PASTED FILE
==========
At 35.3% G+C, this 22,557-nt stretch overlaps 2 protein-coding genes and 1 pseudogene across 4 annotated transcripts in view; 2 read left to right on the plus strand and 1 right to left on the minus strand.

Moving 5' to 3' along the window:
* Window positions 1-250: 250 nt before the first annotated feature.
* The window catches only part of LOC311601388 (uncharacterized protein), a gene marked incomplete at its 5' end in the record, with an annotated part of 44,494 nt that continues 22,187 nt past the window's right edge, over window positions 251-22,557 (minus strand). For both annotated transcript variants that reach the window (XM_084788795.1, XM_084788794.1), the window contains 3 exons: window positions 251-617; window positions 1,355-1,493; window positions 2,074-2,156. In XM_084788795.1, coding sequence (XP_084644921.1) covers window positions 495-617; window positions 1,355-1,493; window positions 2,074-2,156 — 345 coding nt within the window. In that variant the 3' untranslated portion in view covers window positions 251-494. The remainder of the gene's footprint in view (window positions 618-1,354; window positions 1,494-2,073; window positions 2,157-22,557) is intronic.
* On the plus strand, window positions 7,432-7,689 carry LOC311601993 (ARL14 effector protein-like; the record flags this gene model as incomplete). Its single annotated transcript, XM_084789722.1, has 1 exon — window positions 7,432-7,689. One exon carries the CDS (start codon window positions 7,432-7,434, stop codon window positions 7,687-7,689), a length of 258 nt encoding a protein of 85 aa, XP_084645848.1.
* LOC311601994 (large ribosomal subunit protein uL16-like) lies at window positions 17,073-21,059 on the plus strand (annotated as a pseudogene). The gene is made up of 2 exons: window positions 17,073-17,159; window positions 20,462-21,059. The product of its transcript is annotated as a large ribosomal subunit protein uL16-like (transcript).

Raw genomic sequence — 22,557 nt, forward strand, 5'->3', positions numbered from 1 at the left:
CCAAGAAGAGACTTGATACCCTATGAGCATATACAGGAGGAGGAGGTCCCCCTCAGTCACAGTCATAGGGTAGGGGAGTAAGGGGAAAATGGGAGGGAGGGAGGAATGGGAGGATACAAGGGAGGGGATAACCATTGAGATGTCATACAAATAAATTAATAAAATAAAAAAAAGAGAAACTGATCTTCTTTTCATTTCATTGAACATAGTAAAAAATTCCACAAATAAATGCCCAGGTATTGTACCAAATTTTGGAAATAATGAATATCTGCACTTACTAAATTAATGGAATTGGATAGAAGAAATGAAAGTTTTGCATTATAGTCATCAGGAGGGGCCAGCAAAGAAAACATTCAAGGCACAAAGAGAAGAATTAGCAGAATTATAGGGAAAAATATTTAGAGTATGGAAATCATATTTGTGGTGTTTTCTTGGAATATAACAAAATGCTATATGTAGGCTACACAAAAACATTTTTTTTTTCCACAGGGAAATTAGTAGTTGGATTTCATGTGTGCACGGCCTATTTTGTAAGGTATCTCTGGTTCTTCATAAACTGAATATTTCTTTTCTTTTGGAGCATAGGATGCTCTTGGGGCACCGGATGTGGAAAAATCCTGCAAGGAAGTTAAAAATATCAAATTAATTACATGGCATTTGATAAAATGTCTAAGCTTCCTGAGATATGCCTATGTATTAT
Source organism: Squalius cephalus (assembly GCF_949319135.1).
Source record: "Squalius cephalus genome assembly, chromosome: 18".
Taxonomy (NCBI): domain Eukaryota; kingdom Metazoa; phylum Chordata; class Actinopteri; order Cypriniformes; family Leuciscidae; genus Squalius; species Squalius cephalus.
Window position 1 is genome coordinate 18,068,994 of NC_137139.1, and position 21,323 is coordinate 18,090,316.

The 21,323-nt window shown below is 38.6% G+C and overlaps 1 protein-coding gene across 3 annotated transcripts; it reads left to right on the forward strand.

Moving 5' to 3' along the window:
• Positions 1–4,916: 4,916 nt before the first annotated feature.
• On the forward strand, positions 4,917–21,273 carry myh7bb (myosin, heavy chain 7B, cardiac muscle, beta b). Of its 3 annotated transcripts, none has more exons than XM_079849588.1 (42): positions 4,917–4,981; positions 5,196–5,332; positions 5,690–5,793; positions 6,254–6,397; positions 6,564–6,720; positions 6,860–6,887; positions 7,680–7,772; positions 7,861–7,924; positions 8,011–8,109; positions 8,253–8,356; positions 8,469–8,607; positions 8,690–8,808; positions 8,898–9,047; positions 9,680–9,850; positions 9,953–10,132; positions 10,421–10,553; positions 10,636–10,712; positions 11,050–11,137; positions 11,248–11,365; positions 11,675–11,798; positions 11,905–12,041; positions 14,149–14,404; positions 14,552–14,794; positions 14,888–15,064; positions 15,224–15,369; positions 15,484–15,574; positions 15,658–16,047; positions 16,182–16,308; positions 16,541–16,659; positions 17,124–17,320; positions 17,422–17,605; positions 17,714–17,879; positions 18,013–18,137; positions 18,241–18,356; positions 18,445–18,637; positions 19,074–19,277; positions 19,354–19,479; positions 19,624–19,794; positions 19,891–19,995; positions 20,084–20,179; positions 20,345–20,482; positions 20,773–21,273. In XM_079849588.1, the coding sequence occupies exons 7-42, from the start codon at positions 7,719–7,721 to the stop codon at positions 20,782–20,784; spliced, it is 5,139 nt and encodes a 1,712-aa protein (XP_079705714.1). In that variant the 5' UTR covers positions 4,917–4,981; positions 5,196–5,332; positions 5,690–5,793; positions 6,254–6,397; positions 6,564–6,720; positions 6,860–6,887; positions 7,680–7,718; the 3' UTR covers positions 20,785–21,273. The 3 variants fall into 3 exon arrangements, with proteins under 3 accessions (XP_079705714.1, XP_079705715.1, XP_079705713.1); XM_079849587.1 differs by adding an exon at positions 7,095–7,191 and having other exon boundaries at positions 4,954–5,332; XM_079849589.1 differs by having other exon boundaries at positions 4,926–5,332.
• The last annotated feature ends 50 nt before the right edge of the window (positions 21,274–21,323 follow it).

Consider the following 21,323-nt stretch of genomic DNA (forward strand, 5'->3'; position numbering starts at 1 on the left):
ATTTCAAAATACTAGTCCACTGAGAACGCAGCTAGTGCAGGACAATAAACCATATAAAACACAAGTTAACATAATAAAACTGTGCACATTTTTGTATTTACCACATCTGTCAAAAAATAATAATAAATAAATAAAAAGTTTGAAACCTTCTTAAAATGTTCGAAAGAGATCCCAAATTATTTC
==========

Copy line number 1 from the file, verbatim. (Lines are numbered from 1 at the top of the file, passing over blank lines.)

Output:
At 35.3% G+C, this 22,557-nt stretch overlaps 2 protein-coding genes and 1 pseudogene across 4 annotated transcripts in view; 2 read left to right on the plus strand and 1 right to left on the minus strand.